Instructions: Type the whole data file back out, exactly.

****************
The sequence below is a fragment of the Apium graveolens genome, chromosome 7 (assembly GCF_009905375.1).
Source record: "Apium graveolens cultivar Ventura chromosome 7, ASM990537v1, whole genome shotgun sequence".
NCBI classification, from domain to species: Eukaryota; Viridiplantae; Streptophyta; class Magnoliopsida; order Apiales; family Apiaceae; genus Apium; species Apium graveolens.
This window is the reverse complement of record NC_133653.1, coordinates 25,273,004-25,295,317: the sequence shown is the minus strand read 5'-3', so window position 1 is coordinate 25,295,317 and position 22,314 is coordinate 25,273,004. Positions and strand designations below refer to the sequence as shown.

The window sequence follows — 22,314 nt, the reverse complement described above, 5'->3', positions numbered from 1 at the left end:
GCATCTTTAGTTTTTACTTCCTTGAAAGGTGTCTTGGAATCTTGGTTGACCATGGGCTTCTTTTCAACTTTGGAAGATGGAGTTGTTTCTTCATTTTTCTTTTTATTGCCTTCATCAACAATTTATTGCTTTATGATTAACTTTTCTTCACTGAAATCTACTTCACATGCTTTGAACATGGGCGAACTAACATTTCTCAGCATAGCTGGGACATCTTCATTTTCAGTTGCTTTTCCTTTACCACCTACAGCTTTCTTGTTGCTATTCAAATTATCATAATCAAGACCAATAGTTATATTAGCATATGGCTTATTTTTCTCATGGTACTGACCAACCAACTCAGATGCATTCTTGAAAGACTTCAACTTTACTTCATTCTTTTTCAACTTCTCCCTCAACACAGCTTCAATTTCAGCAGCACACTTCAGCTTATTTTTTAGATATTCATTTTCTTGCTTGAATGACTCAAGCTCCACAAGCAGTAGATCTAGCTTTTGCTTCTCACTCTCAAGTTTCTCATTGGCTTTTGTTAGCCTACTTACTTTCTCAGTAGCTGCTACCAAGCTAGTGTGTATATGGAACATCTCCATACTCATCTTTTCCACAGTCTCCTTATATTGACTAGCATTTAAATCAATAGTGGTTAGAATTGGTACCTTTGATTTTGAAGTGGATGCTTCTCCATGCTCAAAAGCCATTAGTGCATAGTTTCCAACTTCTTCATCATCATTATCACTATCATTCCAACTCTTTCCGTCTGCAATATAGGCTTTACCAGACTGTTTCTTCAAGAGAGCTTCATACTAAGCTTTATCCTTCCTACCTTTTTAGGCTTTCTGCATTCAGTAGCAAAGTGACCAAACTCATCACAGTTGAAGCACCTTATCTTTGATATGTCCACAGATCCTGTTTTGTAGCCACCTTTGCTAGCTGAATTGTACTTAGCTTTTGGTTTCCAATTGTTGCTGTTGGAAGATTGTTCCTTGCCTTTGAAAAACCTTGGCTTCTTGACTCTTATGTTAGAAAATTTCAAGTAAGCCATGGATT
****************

The sequence below is a fragment of the Apium graveolens genome, chromosome 7 (assembly GCF_009905375.1).
Source record: "Apium graveolens cultivar Ventura chromosome 7, ASM990537v1, whole genome shotgun sequence".
NCBI classification, from domain to species: Eukaryota; Viridiplantae; Streptophyta; class Magnoliopsida; order Apiales; family Apiaceae; genus Apium; species Apium graveolens.
This window is the reverse complement of record NC_133653.1, coordinates 25,273,004-25,295,317: the sequence shown is the minus strand read 5'-3', so window position 1 is coordinate 25,295,317 and position 22,314 is coordinate 25,273,004. Positions and strand designations below refer to the sequence as shown.

The window sequence follows — 22,314 nt, the reverse complement described above, 5'->3', positions numbered from 1 at the left end:
GCATCTTTAGTTTTTACTTCCTTGAAAGGTGTCTTGGAATCTTGGTTGACCATGGGCTTCTTTTCAACTTTGGAAGATGGAGTTGTTTCTTCATTTTTCTTTTTATTGCCTTCATCAACAATTTATTGCTTTATGATTAACTTTTCTTCACTGAAATCTACTTCACATGCTTTGAACATGGGCGAACTAACATTTCTCAGCATAGCTGGGACATCTTCATTTTCAGTTGCTTTTCCTTTACCACCTACAGCTTTCTTGTTGCTATTCAAATTATCATAATCAAGACCAATAGTTATATTAGCATATGGCTTATTTTTCTCATGGTACTGACCAACCAACTCAGATGCATTCTTGAAAGACTTCAACTTTACTTCATTCTTTTTCAACTTCTCCCTCAACACAGCTTCAATTTCAGCAGCACACTTCAGCTTATTTTTTAGATATTCATTTTCTTGCTTGAATGACTCAAGCTCCACAAGCAGTAGATCTAGCTTTTGCTTCTCACTCTCAAGTTTCTCATTGGCTTTTGTTAGCCTACTTACTTTCTCAGTAGCTGCTACCAAGCTAGTGTGTATATGGAACATCTCCATACTCATCTTTTCCACAGTCTCCTTATATTGACTAGCATTTAAATCAATAGTGGTTAGAATTGGTACCTTTGATTTTGAAGTGGATGCTTCTCCATGCTCAAAAGCCATTAGTGCATAGTTTCCAACTTCTTCATCATCATTATCACTATCATTCCAACTCTTTCCGTCTGCAATATAGGCTTTACCAGACTGTTTCTTCAAGAGAGCTTCATACTAAGCTTTATCCTTCCTACCTTTTTAGGCTTTCTGCATTCAGTAGCAAAGTGACCAAACTCATCACAGTTGAAGCACCTTATCTTTGATATGTCCACAGATCCTGTTTTGTAGCCACCTTTGCTAGCTGAATTGTACTTAGCTTTTGGTTTCCAATTGTTGCTGTTGGAAGATTGTTCCTTGCCTTTGAAAAACCTTGGCTTCTTGACTCTTATGTTAGAAAATTTCAAGTAAGCCATGGATT